It’s the heart of zucchini season, and so that means zucchini bread. I ran out of printed copies of my recipe at the market, and since, I’ve had at least a dozen people ask me for my recipe, with the urgency of most people with a refrigerator overpacked with squash.
Well, I promised I’d post it this week. I just barely made it, but here it is for your weekend!
Note that while zucchini season is fairly short, zucchini freezes quite easily and well. One large zucchini gives enough shredded zucchini for about three loaves of this bread. So, make a loaf every day or two, but freeze the remainder. Simply put two cups of shredded zucchini in a quart freezer bag, flatten it out for easy storage, and freeze. It’s already measured for your wintertime zucchini bread baking!
Chad's Brandy Glazed Zucchini Bread
This is zucchini bread the way it really should be. Not boring. Tender, tasty. You can, of course, substitute yellow zucchini, patty pan, or just about any summer squash for the zucchini.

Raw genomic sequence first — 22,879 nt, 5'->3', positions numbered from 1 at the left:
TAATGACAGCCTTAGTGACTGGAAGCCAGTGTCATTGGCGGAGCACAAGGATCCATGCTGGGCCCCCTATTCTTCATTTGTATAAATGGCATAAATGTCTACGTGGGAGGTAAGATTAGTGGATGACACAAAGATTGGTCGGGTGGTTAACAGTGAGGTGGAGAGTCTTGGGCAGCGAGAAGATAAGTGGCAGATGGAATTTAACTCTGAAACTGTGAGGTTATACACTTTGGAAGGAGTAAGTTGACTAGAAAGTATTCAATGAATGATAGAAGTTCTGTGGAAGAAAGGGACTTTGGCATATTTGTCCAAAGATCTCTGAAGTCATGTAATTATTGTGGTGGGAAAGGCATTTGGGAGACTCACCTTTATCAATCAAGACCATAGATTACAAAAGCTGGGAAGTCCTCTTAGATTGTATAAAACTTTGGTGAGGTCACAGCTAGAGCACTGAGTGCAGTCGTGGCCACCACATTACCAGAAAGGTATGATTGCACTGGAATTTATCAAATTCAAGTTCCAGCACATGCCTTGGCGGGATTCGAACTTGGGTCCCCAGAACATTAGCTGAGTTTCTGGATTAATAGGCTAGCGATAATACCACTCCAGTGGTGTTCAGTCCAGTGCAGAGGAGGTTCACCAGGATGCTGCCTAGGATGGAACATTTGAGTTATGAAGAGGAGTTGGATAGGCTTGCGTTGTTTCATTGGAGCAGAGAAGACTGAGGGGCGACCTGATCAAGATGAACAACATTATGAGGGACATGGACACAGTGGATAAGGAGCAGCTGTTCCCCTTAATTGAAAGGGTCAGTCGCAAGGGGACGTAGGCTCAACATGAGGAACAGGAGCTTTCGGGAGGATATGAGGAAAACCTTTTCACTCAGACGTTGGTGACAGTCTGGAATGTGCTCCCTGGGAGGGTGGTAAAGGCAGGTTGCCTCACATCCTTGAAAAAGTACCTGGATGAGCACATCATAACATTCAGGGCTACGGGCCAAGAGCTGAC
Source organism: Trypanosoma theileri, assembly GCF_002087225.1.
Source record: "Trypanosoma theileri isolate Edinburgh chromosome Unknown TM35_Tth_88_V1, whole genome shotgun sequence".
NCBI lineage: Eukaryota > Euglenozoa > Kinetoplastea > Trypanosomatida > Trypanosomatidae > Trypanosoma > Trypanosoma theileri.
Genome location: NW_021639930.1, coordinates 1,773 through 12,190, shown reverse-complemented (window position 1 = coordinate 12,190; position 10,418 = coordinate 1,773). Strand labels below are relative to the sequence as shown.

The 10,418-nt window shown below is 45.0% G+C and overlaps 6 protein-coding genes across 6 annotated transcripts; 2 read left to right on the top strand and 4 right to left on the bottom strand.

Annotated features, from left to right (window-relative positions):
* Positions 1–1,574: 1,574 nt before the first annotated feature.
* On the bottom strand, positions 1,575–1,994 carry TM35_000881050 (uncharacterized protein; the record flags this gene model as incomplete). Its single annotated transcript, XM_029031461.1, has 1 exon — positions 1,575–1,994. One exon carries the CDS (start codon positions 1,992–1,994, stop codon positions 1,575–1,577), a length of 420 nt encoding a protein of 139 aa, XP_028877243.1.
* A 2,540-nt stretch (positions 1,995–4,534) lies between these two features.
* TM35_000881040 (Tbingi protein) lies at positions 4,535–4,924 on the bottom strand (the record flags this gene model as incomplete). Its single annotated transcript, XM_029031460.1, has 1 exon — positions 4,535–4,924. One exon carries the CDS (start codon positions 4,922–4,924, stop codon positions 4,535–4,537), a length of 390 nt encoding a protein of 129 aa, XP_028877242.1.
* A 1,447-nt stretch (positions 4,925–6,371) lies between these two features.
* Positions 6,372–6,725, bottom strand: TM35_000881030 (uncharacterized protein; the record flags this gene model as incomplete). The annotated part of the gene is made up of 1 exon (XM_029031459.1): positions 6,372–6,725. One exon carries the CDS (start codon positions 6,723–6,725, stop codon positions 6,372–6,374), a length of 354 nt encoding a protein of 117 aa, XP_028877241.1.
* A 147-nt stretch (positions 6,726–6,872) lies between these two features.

Adapted from The Art of Quick Breads by Beth Hensperger
Preheat oven to 350. Grease a 9x5 loaf pan. Cream the oil and sugar in a medium bowl until light and creamy. Add eggs and vanilla and beat until well combined. Gently fold in the grated zucchini until evenly distributed.
Sift the flour, soda, baking powder, cinnamon, cloves, and salt together into another bowl. If using nuts, berries, raisins, etc., stir in to coat evenly with flour mixture.
Add the flour mixture to the creamed mixture, and stir just until combined. Don’t over-mix!
Scrape the batter into the loaf pan. Bake for approximately 70 minutes, until the center of the loaf reaches 210 degrees (or a skewer in the center comes out clean and it’s begun to pull away from the sides of the pan). Set pan on a cooling rack for 5 minutes.
Meanwhile, make the brandy glaze. Combine the sugar and brandy in a small saucepan over low heat. Stir occasionally, just until all of the sugar has dissolved.
Stab the hot loaf with a skewer, all the way to the bottom, about 16 times. Pour the brandy glaze over the whole loaf, then let cool about 30 minutes in the pan. Turn out onto a cooling rack. Allow to cool completely before serving (even though it’s really hard to wait!)
My most common add-in is walnuts. However, blueberries are outstanding. If you use two add-ins, use only half of each.
I once used dried cherries macerated in Chambord. That was quite special...